Griffin: I'm really just an engineer who got a great promotion. I'm in the fortunate position of having been able to sit through, I think, darn near every one of the significant engineering top-level reviews we had over that tank. I remember now a few years ago when I was a fresh, new administrator, we were still uncertain as to what the damage mechanisms were. We were still cataloguing debris shedding off the tank in response to various kind of impacts. We didn't know exactly why foam was popping off the tank. It took a long while to understand things that certainly you could argue should have been understood back in 1981. But the fact is, they weren't. So after the Columbia accident, people had to do a research project to gain the knowledge necessary to redesign the tank. I've been lucky enough to follow that all the way through and it doesn't happen over night. it's tough. And the guys have, I think, got a solid new design for the external tank, this is the first time we've flown it ... and I think it's going to perform well. I can't wait to see it.
CBS News: The space station toilet has raised a bit of concern in the space station project. I know Discovery is taking up a replacement pump that the Russians believe will fix the problem. But what if it doesn't? The next Progress supply ship doesn't launch until September, the next Soyuz is not until October and the next shuttle visit is in November. If the pump doesn't fix the toilet, this is potentially a very big deal, isn't it?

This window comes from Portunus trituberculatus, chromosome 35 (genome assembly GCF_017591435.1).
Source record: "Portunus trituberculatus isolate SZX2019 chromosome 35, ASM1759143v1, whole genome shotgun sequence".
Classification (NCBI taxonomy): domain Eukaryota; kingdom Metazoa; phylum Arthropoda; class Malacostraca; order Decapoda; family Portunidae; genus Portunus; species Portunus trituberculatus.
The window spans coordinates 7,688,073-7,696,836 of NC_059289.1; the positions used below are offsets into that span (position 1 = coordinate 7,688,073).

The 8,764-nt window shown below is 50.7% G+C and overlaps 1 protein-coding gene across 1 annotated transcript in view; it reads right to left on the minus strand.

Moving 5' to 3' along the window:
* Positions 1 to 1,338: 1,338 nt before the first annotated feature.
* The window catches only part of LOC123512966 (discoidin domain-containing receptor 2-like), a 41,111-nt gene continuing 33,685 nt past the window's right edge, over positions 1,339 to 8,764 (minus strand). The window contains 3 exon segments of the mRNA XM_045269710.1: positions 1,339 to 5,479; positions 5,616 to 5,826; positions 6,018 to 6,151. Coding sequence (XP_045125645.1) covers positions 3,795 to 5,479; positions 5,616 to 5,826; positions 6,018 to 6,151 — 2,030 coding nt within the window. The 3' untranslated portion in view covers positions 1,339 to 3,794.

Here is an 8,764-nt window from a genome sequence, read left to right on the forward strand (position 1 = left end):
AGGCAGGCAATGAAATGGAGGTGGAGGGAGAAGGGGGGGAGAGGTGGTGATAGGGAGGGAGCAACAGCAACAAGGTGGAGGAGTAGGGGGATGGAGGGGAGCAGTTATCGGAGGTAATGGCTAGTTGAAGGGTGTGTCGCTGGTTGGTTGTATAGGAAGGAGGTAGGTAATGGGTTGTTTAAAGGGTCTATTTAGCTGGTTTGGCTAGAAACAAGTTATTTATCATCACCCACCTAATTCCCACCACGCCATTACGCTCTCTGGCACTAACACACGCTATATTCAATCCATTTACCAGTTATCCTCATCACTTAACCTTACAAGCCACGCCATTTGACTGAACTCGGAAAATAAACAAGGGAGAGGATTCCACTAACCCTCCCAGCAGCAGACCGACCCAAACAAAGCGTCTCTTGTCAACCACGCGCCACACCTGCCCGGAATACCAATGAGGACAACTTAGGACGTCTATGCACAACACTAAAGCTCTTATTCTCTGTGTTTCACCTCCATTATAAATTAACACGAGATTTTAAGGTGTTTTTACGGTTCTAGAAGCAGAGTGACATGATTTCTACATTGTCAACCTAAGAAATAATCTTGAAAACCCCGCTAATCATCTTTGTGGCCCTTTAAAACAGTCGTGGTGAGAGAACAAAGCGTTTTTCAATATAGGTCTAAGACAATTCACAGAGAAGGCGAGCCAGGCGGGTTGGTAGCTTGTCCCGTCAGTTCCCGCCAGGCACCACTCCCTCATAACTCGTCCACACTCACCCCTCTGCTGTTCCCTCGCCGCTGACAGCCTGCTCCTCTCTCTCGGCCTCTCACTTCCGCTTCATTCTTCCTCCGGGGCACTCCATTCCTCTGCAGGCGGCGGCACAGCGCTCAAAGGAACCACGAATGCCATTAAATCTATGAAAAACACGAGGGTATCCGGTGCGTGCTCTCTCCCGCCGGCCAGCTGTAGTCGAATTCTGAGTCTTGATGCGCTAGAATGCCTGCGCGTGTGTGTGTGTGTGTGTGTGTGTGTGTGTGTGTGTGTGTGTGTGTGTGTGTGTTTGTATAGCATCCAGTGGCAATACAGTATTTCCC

Griffin: Well, we'll be thinking about that. I don't want to speculate.
CBS News: What prompts the question, anytime someone says the solution is a part from a different lot number, that just tells me they don't know what's wrong with the one that's up there.
Griffin: That could well be true, that we don't know. Usually when something's been working well for quite a number of years and then suddenly doesn't work well, you don't look at the basic design, you do look at manufacturing issues, which get down to lot numbers. But it's true, if it fails, we're not 100 percent sure why it fails until we can fix the problem. We think the new pump will fix the problem. If it doesn't, we're going to have to come up with something else. I mean, there are various approaches to dry chemical toiletry and we'll have to do something like that because it's obviously a health hazard not to have a hygienic way to deal with human excrement. We've got to find a way to do that.
CBS News: Is there any scenario with this toilet that could force you guys to de-man the station?
Griffin: We certainly hope not. We're many steps before we get to that place. But you're right, it is a big deal. We know it's a big deal. We are not minimizing it, we haven't minimized it, we know that hygiene is important. It's important on any closed, isolated vehicle. Ships and submarines have this problem, airplanes have this problem ... Any time you're in a closed environment like this, it's crucially important to maintain hygiene. And that's what we're going to figure out a way to do.